The dreaded team projectPosted: October 17, 2013
The team project is every student’s worst nightmare. The grim acceptance of yet another doomed academic exercise seems to be an unavoidable part of higher education. Yet, as I tell my students, you will work on some kind of team project in virtually all modern workplaces. With a little bit of planning, you can–and will–survive.
First, let’s define a project. It is
The key to survival is focusing on that first bullet point. A project is temporary. Hang on to that hopeful thought.
It’s also comforting to know that conflict is a natural part of teamwork. Almost 50 years ago, Bruce Tuckman identified his famous team stages: forming, storming, norming, and performing. If you are “storming” within your team project, you can remember that your project is following the Tuckman progression just as it should. (Of course, the problem is that some teams never get past the storming stage. More on that in a bit.)
Meredith Belbin (1981) looked at team projects through a behavioral lens. He noticed that different individuals in a team displayed distinct “team roles” to varying degrees. A healthy team features a fairly balanced distribution of the roles:
- Coordinator (Chairperson): sets agenda, tracks, coordinates
- Resource Investigator: finds new info, new ideas
- Team Worker: looks for his/her part, gets work done
- Shaper: focuses on action tasks, completing project
- Implementor (Company worker): turns plans into actions
- Completer/Finisher: detail-oriented, schedule-aware
- Monitor/Evaluator: IDs flaws, focuses on outcomes
- Plant: creative, focuses on big picture
- Specialist: adds depth, masters a specific topic/area
Knowing that people exhibit their unique set of dominant team behaviors (Plants versus Completers?) helps us understand why we have conflict. Teams truly do have a personality, a mix of traits and behaviors.
The ultimate secret to project success is communication. This involves planning the project (brainstorming, asking questions), establishing a common vision (sharing ideas, setting goals, understanding scope) and time management.
Time management is probably the aspect that causes the most pain. Attending (or efficiently running) the team meetings, meeting deadlines, and completing tasks in a timely manner all contribute to the success of a team project.
Team project tips and coping skills
If you’re about to embark on a team project, here are a few helpful suggestions based on personal experience and Study Skills: Team Work Skills for Group Projects, an article written by students for students.
1. Begin by describing your project. As a group, write a few sentences to establish the exact deliverable (report, poster, PowerPoint, etc.) and what it should cover. Get everyone on the same page, so to speak. It also helps to define what types of work you will need to do to complete the deliverable: research, writing, surveying, gathering stats…
2. Create a project plan. At minimum, a project plan should define the responsibilities of the team members, establish a schedule, and map out conflict resolution.
- Share email addresses, phone numbers, and any other contact information that could be useful.
- Decide how quickly team members should respond to project communications: within one day is reasonable.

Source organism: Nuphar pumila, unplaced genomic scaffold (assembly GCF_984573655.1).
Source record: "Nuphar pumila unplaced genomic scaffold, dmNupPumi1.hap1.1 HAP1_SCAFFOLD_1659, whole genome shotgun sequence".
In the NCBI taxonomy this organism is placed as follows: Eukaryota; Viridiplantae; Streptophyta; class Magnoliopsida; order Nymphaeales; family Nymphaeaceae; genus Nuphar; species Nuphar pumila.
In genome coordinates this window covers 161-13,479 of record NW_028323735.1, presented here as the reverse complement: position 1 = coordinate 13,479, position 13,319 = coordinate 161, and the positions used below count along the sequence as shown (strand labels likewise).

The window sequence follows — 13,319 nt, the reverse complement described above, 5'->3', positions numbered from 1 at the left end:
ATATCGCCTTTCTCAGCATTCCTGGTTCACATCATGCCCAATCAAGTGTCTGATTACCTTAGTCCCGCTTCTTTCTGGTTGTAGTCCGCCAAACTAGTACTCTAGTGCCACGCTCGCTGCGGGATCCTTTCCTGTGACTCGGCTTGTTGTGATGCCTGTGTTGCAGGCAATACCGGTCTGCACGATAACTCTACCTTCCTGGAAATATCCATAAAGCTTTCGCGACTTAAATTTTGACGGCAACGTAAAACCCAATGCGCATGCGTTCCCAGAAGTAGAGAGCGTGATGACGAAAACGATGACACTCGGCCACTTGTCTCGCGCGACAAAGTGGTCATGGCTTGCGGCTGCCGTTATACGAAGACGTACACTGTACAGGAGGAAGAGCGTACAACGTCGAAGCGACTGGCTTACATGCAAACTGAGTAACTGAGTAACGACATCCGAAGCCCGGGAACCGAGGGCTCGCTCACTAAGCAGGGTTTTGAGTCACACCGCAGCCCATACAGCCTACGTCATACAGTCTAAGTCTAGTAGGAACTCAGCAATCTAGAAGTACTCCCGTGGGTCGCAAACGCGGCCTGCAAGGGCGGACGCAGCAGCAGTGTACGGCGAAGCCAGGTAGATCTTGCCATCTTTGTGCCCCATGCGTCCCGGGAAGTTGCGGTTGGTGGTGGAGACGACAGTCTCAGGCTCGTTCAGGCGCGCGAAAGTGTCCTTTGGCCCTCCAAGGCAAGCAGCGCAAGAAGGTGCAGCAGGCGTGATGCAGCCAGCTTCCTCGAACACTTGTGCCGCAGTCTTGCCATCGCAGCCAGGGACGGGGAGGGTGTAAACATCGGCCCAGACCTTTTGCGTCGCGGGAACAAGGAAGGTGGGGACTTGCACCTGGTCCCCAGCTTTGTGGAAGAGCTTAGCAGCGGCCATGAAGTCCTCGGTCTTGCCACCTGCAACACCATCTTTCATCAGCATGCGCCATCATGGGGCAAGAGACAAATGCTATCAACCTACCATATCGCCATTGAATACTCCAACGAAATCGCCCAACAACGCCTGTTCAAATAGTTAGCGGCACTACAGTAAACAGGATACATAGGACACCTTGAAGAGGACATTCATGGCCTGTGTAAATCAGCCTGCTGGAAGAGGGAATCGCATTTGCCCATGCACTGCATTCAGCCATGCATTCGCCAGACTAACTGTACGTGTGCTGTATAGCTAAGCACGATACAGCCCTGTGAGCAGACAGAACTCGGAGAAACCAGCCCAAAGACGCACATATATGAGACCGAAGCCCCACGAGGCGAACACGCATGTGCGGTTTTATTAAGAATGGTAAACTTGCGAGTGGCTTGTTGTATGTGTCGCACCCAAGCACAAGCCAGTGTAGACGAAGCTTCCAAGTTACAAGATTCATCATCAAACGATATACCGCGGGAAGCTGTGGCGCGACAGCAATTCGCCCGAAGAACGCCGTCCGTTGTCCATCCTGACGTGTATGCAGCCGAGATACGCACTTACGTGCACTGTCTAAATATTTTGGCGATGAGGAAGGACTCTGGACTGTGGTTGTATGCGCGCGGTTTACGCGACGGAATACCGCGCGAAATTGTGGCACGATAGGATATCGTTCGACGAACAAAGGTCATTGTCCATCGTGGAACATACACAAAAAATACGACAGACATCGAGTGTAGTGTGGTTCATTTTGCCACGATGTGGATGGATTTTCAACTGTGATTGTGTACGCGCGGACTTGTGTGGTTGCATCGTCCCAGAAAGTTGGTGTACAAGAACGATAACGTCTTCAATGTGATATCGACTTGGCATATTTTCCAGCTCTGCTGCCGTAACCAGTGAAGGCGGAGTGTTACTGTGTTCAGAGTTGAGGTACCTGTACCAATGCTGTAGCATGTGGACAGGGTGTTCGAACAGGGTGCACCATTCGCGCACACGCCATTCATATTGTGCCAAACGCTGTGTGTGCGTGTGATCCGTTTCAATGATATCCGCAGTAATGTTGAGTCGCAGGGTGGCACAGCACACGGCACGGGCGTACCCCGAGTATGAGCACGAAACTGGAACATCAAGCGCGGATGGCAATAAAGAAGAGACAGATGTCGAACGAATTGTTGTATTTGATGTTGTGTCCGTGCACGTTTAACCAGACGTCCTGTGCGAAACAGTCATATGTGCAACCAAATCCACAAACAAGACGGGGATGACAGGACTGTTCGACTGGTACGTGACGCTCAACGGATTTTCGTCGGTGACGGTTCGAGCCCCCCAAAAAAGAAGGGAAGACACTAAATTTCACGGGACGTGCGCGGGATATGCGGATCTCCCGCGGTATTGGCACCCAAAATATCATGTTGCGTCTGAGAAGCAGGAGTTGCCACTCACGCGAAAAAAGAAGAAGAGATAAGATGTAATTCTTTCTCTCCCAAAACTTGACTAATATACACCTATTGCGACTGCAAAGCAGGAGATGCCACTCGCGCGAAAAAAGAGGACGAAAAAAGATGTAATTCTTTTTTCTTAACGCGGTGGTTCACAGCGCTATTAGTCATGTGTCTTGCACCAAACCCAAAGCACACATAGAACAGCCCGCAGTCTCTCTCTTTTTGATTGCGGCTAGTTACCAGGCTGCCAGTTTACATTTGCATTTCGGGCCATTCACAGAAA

- Sit down with calendars and mark off the days that will and won’t work for team meetings. Mark the deadlines of any deliverables, including intermediate steps (drafts, progress reports). Anticipate holidays, birthdays, and the inevitable demands of other classes’ projects. (And be sure to build in time for editing and proofreading!)
- Hope for the best but plan for the worst. If one team member drops the class/gets sick/stops caring about grades, what will you do? Figure this out on Day One. Avoid some of the “storming” and put your team on the path to “norming”.
3. Divide & conquer–or not? Most team projects take a piecemeal approach: you do the introduction, I’ll do the bibliography, he’ll do the graphics. There’s nothing wrong with the divide and conquer approach–it can be a very efficient way to work. Well, that is unless it’s the last hour before the project is due and you are the person who ends up assembling and editing all those inconsistent, unrelated, or missing pieces.
To reduce frustration, be sure to also build in time for the group to simultaneously work on the project. In this approach, all of you assess your progress, assemble the pieces each person has completed, and identify what still needs to be done. This is an iterative process, depending on how much time you have to devote to the project.
4. Take advantage of collaboration technologies. If you have never used Google Drive for collaboration, get yourself to Google now and start learning! Google Drive is free cloud storage for all kinds of formats: Docs, Spreadsheets, Presentations, Forms, and more. It can be a bare bones substitute for Microsoft Office, and best of all it allows you to share, track versions, and see who added that hideous purple text on page 4. Google also offers video and text chat (IM), so you can work together even when you’re apart.
Other technologies include Dropbox (free shareable cloud storage for files), Doodle (a simple calendaring app that lets you schedule meetings at convenient times) and a whole bunch of others. You can even build a free website on Weebly or Wix or (hey!) WordPress.
If you need a high-powered (costly) solution, look for 30 day trials or academic versions. And don’t forget to check out your school’s site-licensed software. You might be pleasantly surprised at what is available.
Stay positive and stay flexible–you will get through this. Look at it as a chance to build your management skills and snag a good story for a job interview (“tell me about a time you had to solve a problem.”) And if all else fails, seek motivation.